Structural features of Cbp2 HbC7S/C28S . 1 H, 15 N-HSQC spectra of Cbp2 HbC7S/C28S (black) overlaid with ( A ) the N-domain construct (blue) and ( B ) the C-domain construct (red). A signal is observed for all 1 H– 15 N covalent bonds in the protein which are mainly backbone amide groups. The signal has two chemical shifts (one for 15 N, y -axis and one for 1 H, x -axis) that are highly sensitive to the local chemical environment of each atom, and the spectrum thus provides a fingerprint of the protein fold. The almost complete spectral overlap of the isolated domains and the full-size protein indicates that the domains do not stably interact with each other in the full-size protein since that should result in an observable difference in chemical shifts of the residues that form the interface between the domains. ( C ) Ensemble of 20 lowest energy structures of N- and C-domains of Cbp2, calculated with CYANA. ( D ) Lowest energy structure of Cbp2 HbC7S/C28S with the N-domain (blue) and C-domain (red) connected by a flexible linker (green). Helices are labelled H1 to H6 and the N- and C-termini are indicated. ( E ) Conserved amino acids in Cbp2 Hb that form hydrophobic cores (see Figure 1 A). The conserved ‘phs’ pattern (charged, hydrophobic, small) is formed for the N/C-domains by E23/81, I24/82 and A25/83. Moreover, I24/82 defines the hydrophobic core with V11, V35 and L39 in the N-domains by E23/81, I24/82 and A25/83, respectively. Moreover, I24/82 defines the hydrophobic core with V11, V35 and L39 in the N-domain (blue), and with I69, I93 and L97 in the C-domain (red). Side chains are shown in green.

Figure 4.

Structural features of Cbp2 HbC7S/C28S . 1 H, 15 N-HSQC spectra of Cbp2 HbC7S/C28S (black) overlaid with ( A ) the N-domain construct (blue) and ( B ) the C-domain construct (red). A signal is observed for all 1 H– 15 N covalent bonds in the protein which are mainly backbone amide groups. The signal has two chemical shifts (one for 15 N, y -axis and one for 1 H, x -axis) that are highly sensitive to the local chemical environment of each atom, and the spectrum thus provides a fingerprint of the protein fold. The almost complete spectral overlap of the isolated domains and the full-size protein indicates that the domains do not stably interact with each other in the full-size protein since that should result in an observable difference in chemical shifts of the residues that form the interface between the domains. ( C ) Ensemble of 20 lowest energy structures of N- and C-domains of Cbp2, calculated with CYANA. ( D ) Lowest energy structure of Cbp2 HbC7S/C28S with the N-domain (blue) and C-domain (red) connected by a flexible linker (green). Helices are labelled H1 to H6 and the N- and C-termini are indicated. ( E ) Conserved amino acids in Cbp2 Hb that form hydrophobic cores (see Figure 1 A). The conserved ‘phs’ pattern (charged, hydrophobic, small) is formed for the N/C-domains by E23/81, I24/82 and A25/83. Moreover, I24/82 defines the hydrophobic core with V11, V35 and L39 in the N-domains by E23/81, I24/82 and A25/83, respectively. Moreover, I24/82 defines the hydrophobic core with V11, V35 and L39 in the N-domain (blue), and with I69, I93 and L97 in the C-domain (red). Side chains are shown in green.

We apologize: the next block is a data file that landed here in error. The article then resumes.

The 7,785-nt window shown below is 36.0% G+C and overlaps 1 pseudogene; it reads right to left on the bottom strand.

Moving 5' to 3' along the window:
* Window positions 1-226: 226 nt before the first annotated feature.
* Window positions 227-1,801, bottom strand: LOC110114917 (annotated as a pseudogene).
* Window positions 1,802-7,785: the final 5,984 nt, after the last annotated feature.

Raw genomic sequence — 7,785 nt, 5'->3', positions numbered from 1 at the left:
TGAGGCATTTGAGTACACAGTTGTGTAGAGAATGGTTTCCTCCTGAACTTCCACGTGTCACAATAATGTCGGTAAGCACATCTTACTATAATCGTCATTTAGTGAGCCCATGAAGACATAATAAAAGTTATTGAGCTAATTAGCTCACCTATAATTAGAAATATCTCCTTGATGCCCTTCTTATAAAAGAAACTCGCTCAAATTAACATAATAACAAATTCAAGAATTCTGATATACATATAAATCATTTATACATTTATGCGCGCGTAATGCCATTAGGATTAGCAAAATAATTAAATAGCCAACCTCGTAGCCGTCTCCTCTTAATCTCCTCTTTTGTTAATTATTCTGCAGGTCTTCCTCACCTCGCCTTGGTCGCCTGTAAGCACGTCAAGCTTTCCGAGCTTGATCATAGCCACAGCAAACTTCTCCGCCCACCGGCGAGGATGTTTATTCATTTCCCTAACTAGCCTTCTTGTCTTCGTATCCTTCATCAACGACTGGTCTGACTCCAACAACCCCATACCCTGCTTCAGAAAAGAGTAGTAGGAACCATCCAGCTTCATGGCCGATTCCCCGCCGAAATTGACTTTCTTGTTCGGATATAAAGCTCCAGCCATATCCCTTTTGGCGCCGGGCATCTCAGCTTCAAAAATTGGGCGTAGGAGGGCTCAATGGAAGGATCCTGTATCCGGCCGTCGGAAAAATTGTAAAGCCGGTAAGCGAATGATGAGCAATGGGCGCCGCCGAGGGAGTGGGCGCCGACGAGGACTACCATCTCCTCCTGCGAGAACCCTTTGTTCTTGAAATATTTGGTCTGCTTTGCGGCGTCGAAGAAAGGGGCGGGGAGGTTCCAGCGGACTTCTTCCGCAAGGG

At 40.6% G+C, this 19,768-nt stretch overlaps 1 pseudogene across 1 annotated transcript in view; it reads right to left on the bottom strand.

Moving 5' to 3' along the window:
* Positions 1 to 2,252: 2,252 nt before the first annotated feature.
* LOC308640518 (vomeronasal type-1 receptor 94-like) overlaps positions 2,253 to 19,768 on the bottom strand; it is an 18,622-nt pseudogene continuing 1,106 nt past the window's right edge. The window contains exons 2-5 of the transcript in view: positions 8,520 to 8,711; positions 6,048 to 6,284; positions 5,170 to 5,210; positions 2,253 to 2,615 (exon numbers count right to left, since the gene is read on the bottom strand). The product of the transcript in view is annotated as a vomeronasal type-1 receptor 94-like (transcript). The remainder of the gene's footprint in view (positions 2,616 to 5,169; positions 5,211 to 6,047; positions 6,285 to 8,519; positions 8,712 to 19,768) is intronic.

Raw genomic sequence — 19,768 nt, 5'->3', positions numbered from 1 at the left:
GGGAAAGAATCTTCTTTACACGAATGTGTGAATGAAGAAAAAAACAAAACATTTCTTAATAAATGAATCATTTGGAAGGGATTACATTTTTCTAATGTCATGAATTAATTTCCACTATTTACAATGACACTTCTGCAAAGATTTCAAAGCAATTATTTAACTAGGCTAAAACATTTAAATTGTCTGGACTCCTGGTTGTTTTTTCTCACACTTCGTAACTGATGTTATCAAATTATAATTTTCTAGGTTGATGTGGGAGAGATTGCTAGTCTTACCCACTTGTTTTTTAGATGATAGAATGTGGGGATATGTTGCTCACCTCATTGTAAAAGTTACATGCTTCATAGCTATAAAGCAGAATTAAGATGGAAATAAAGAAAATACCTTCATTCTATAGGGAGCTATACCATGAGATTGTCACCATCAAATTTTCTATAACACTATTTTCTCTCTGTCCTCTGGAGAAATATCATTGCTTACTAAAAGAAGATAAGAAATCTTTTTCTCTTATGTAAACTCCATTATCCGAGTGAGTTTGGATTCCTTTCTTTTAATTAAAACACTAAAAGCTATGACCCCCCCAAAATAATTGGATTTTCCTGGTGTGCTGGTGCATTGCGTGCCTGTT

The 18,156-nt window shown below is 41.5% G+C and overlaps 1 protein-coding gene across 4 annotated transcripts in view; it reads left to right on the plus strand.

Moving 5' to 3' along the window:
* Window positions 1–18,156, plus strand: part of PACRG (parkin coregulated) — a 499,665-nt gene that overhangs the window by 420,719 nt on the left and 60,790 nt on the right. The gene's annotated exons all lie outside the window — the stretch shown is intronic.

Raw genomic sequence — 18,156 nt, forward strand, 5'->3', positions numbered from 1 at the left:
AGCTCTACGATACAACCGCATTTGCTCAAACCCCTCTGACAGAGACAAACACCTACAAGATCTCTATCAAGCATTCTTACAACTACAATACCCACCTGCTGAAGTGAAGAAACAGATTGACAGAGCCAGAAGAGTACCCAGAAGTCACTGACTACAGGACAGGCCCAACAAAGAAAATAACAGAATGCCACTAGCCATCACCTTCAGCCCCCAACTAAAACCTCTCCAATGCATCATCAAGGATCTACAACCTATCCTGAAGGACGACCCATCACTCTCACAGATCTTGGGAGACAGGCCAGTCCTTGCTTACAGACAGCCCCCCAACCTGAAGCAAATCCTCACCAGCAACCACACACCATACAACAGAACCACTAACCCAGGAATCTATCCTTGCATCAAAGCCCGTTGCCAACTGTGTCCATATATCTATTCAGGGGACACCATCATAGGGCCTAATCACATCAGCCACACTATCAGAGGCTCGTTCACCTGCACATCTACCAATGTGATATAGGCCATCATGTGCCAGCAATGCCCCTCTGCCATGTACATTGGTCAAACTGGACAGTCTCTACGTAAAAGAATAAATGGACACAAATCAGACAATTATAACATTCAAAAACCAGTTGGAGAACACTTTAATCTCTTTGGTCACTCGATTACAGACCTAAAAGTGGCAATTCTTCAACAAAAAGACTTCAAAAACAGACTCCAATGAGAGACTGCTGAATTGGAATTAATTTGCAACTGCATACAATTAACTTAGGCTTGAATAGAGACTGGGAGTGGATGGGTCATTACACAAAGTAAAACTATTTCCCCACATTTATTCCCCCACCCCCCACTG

Table 1.

Structural statistics and restraint information for Cbp2 Hb

Restraints and statistics N-domain (1–51) C-domain (61–103) 
Experimental restraints   
    Number of structures 20 20 
    Number of distance restraints 794 598 
    Sequential 385 319 
    Medium range 253 186 
    Long range 156 93 
    Restraints per residue 15 14 
    Dihedral angle restraints 74 83 
Restraints violations   
    NOE violations >0.5 Å 
    Dihedral angle violations >5° 
Deviations from ideal geometry (RMSD)   
    Impropers (°) 0.321 ± 0.001 0.289 ± 0.001 
    Bond lengths (Å) 1.021 ± 0.001 1.031 ± 0.001 
    Bond angles (°) 0.195 ± 0.001 0.216 ± 0.001 
RMSD of atomic positions (Å) a   
    Backbone atoms 0.41 ± 0.16 0.43 ± 0.15 
    Heavy atoms 0.93 ± 0.012 1.08 ± 0.14 
Ramachandran plot (%) a   
    Most favoured regions 95.7 94.7 
    Additionally allowed regions 4.3 5.3 
    Generously allowed regions 0.0 0.0 
    Disallowed regions 0.0 0.0 
Restraints and statistics N-domain (1–51) C-domain (61–103) 
Experimental restraints   
    Number of structures 20 20 
    Number of distance restraints 794 598 
    Sequential 385 319 
    Medium range 253 186 
    Long range 156 93 
    Restraints per residue 15 14 
    Dihedral angle restraints 74 83 
Restraints violations   
    NOE violations >0.5 Å 
    Dihedral angle violations >5° 
Deviations from ideal geometry (RMSD)   
    Impropers (°) 0.321 ± 0.001 0.289 ± 0.001 
    Bond lengths (Å) 1.021 ± 0.001 1.031 ± 0.001 
    Bond angles (°) 0.195 ± 0.001 0.216 ± 0.001 
RMSD of atomic positions (Å) a   
    Backbone atoms 0.41 ± 0.16 0.43 ± 0.15 
    Heavy atoms 0.93 ± 0.012 1.08 ± 0.14 
Ramachandran plot (%) a   
    Most favoured regions 95.7 94.7 
    Additionally allowed regions 4.3 5.3 
    Generously allowed regions 0.0 0.0 
    Disallowed regions 0.0 0.0 

a Calculated using iCING ( http://nmr.cmbi.ru.nl/icing/iCing.html#file ).